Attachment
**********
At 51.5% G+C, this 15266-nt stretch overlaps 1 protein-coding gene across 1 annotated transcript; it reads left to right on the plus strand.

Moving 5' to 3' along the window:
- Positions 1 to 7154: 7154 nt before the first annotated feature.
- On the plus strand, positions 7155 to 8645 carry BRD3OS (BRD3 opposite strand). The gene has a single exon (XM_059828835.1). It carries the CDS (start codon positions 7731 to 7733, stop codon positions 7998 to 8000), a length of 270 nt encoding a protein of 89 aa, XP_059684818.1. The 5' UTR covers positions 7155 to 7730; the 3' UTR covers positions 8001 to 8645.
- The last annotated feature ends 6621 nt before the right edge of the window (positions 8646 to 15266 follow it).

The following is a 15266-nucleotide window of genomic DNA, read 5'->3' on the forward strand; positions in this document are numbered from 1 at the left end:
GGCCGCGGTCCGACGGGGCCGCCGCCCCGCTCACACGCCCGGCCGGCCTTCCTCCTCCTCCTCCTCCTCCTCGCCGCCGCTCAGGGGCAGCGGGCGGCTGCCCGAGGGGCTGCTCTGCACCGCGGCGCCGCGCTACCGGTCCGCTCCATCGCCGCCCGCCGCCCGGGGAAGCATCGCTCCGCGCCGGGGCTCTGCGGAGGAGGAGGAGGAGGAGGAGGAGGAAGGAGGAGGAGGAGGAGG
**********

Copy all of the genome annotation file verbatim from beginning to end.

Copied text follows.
At 51.5% G+C, this 15266-nt stretch overlaps 1 protein-coding gene across 1 annotated transcript; it reads left to right on the plus strand.

Moving 5' to 3' along the window:
- Positions 1 to 7154: 7154 nt before the first annotated feature.
- On the plus strand, positions 7155 to 8645 carry BRD3OS (BRD3 opposite strand). The gene has a single exon (XM_059828835.1). It carries the CDS (start codon positions 7731 to 7733, stop codon positions 7998 to 8000), a length of 270 nt encoding a protein of 89 aa, XP_059684818.1. The 5' UTR covers positions 7155 to 7730; the 3' UTR covers positions 8001 to 8645.
- The last annotated feature ends 6621 nt before the right edge of the window (positions 8646 to 15266 follow it).

The following is a 15266-nucleotide window of genomic DNA, read 5'->3' on the forward strand; positions in this document are numbered from 1 at the left end:
GGCCGCGGTCCGACGGGGCCGCCGCCCCGCTCACACGCCCGGCCGGCCTTCCTCCTCCTCCTCCTCCTCCTCGCCGCCGCTCAGGGGCAGCGGGCGGCTGCCCGAGGGGCTGCTCTGCACCGCGGCGCCGCGCTACCGGTCCGCTCCATCGCCGCCCGCCGCCCGGGGAAGCATCGCTCCGCGCCGGGGCTCTGCGGAGGAGGAGGAGGAGGAGGAGGAGGAAGGAGGAGGAGGAGGAGG